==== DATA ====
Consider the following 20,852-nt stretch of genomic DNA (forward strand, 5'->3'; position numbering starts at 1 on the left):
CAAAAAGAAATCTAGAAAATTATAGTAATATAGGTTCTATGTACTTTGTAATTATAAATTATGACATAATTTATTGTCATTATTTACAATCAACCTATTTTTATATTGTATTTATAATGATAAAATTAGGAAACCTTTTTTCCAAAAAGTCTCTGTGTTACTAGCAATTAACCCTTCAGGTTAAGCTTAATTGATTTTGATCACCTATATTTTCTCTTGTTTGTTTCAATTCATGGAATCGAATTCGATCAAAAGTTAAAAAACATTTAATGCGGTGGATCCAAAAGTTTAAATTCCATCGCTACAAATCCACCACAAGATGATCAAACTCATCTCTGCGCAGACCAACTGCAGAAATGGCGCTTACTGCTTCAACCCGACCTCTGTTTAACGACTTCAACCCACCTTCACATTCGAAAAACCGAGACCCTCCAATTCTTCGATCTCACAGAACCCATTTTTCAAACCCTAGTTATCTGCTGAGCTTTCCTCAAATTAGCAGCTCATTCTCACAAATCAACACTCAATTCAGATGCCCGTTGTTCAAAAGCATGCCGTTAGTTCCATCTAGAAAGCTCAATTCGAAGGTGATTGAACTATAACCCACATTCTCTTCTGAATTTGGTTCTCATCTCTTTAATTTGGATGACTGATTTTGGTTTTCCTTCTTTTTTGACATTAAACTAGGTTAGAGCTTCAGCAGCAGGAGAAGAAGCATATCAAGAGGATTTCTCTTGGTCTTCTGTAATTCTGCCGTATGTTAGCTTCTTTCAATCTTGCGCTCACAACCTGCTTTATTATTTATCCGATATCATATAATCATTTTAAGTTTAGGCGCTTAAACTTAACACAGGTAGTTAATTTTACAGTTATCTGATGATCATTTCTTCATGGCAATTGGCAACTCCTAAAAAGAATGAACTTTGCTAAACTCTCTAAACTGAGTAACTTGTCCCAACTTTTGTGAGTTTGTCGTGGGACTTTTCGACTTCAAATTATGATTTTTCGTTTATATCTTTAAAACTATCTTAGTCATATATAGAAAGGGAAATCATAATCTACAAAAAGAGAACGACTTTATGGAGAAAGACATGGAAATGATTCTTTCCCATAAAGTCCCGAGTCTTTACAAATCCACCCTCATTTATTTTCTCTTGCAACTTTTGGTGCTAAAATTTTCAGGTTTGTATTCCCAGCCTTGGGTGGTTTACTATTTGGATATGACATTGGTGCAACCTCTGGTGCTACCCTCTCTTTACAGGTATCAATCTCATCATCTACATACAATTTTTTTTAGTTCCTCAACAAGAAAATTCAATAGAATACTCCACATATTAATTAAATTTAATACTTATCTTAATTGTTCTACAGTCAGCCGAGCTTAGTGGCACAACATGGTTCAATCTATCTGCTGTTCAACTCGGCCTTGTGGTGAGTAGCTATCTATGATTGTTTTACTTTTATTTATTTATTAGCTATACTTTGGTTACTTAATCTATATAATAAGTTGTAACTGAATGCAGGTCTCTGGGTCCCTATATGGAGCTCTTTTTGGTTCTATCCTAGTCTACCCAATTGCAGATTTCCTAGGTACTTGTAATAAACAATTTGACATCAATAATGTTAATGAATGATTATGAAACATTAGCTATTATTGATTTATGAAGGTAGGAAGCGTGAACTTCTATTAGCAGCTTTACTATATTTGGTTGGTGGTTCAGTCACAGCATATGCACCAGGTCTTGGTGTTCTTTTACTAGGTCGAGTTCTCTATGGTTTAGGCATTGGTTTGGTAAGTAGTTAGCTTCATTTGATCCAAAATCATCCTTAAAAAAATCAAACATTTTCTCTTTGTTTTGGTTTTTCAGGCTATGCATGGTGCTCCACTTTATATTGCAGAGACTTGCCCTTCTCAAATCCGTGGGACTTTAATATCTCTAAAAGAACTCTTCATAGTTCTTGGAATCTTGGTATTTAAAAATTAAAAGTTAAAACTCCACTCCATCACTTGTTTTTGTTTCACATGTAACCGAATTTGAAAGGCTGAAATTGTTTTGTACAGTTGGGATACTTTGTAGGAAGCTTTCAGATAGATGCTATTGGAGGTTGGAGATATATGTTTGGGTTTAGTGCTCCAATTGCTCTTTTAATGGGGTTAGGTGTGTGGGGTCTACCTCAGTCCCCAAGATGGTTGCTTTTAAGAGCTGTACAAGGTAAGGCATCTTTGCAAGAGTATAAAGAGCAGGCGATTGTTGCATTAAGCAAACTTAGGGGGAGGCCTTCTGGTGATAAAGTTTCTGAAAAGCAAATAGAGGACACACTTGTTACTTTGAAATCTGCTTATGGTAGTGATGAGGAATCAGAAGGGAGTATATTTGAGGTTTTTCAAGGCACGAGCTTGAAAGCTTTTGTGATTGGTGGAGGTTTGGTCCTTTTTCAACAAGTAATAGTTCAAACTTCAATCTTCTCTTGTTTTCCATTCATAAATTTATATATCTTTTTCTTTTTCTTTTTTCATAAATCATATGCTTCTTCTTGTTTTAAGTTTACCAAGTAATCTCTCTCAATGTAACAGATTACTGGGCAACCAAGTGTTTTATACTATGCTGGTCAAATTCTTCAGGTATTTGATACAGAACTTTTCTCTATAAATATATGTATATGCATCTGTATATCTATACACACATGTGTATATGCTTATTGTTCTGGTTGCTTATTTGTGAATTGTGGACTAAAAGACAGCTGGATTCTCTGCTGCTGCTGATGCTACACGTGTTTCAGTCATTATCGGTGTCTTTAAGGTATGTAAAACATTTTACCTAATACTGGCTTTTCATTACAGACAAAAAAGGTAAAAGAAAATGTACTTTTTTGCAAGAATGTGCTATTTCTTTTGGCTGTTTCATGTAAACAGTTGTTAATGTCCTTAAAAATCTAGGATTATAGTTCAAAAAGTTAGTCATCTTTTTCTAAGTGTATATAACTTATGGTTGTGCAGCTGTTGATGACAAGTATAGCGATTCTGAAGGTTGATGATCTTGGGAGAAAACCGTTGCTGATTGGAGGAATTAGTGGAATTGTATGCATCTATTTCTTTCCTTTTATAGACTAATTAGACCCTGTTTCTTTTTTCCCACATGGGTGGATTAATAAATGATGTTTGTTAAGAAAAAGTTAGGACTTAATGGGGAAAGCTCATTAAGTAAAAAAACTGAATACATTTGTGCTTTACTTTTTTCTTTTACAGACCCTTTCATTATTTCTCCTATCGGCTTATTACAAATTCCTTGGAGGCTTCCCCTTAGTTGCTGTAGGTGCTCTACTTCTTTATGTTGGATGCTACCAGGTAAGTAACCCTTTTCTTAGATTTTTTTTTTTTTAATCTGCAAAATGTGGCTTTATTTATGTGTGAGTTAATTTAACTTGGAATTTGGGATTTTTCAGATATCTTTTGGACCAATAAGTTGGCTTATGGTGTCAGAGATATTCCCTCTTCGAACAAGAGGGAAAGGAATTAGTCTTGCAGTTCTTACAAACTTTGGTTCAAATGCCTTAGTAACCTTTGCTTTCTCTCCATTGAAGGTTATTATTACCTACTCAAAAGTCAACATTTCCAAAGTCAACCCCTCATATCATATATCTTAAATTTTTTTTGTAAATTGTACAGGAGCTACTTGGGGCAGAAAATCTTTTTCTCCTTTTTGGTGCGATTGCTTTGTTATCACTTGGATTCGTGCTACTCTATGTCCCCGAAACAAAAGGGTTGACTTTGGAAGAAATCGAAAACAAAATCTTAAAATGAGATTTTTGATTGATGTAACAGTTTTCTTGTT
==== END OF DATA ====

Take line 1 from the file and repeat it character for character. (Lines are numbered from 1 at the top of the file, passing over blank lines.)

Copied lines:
Consider the following 20,852-nt stretch of genomic DNA (forward strand, 5'->3'; position numbering starts at 1 on the left):